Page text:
In my last article I asked the important question, “Can a Christian have a demon?” As I teach on the topic of deliverance from evil spirits, this is the most common question that arises. Since believers are the temple of the Holy Spirit, it would seem impossible for a demonic spirit to also be present. But, does this reasoning really line up with Scripture?
Let’s apply this same logic to the temple in the Old Testament.
Israel’s history is plagued with idolatry, and at times idols were even brought into the temple of God. For instance, of King Manasseh Scripture says, “He even set a carved image, the idol which he had made, in the house of God” (2 Chronicles 33:7). This is important to our discussion because there is a direct correlation between idols and demons.
Paul makes this connection in 1 Corinthians 10:19-20: “What am I saying then? That an idol is anything, or what is offered to idols is anything? Rather, that the things which the Gentiles sacrifice they sacrifice to demons and not to God, and I do not want you to have fellowship with demons.” A sacrifice made to an idol is actually a sacrifice made to a demon.
Even though God’s manifest presence was in the Holy of Holies, it was possible to bring demons into the temple. King Manasseh brought idols into God’s house and set up altars to make sacrifices to them, giving demons entrance. There is therefore a biblical precedent for demons entering the house of God. If this could happen in the Old Testament temple why could it not happen in the New Testament temple, the body of a believer?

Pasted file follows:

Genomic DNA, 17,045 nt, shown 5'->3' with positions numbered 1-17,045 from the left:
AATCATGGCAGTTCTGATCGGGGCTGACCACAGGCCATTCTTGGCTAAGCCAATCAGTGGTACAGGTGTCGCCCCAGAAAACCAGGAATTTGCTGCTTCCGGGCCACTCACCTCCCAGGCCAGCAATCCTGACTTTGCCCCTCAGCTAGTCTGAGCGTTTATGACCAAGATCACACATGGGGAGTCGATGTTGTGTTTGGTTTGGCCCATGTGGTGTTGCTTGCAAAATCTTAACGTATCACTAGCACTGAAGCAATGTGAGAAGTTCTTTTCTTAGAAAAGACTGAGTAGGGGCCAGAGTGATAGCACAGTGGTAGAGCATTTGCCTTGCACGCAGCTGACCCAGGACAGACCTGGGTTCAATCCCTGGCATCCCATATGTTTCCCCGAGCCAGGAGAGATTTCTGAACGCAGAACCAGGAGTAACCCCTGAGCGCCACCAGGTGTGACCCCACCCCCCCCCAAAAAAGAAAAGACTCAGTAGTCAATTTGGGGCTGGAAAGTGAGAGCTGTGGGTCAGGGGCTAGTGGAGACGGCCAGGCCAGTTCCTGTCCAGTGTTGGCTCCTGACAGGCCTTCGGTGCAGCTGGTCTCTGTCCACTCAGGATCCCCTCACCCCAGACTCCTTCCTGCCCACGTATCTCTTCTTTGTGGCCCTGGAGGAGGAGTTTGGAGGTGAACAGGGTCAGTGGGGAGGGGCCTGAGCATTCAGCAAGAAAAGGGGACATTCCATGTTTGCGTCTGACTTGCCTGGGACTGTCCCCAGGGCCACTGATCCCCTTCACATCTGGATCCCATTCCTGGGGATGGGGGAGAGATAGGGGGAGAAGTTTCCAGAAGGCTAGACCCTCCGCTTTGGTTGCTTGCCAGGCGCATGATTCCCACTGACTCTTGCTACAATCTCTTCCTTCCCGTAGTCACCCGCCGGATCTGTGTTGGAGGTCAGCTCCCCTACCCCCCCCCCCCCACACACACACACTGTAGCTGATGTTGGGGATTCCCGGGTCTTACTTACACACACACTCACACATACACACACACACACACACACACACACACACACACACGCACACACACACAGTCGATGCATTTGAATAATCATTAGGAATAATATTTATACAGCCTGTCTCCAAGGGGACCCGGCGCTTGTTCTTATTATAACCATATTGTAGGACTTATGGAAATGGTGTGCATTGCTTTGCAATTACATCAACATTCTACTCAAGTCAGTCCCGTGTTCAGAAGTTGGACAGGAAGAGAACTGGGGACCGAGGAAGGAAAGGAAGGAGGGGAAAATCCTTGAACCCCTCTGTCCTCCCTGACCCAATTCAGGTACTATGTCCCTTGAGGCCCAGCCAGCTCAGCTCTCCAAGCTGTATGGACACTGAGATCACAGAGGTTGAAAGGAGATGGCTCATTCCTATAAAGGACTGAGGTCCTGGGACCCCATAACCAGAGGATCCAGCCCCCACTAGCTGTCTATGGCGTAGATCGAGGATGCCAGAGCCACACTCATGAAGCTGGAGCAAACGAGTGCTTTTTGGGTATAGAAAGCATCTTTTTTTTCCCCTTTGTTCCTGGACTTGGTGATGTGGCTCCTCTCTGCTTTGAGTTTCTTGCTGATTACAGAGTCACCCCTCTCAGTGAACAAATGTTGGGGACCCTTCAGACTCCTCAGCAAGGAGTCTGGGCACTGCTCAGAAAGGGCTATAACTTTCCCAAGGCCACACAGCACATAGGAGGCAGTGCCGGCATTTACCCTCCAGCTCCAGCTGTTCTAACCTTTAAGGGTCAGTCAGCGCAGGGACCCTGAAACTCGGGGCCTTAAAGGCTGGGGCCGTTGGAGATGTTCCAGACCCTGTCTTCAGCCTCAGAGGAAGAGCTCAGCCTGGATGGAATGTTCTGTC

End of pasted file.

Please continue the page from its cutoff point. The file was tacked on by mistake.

To say that being the temple of the Holy Spirit automatically takes away the possibility of having a demon sounds logical but it is not a biblical fact. Evil spirits certainly do not belong in God’s house, but that does not mean that it is impossible for them to be there.
Other things to Consider
When considering the question of Christians needing deliverance from demons, there are other Scriptures to consider. Paul warned the believers at Corinth that they could receive a “different spirit” if they embraced a false gospel (see 2 Corinthians 11:4). He also exhorted the Ephesians to not “give place to the devil” (Ephesians 4:27), implying that believers can have open doors to Satan and his demons.
If demons cannot be in Christians, then why cast them out at all? Why not just bring people to Christ and the demons will automatically leave? This was not the approach of Phillip the evangelist, who went to Samaria preaching Christ, healing the sick, and casting out demons (see Acts 8:5-7).
The deliverance ministry of Jesus was done primarily for the people of God, and He referred to it as “the children’s bread” (Matthew 15:26). I have seen genuine believers be delivered from evil spirits time and time again. Deliverance is the children’s bread; it belongs to the children of God. As we embrace the ministry of deliverance in the days ahead, we’ll see more of God’s people set free!
What are your thoughts or experiences with believers being delivered from demons?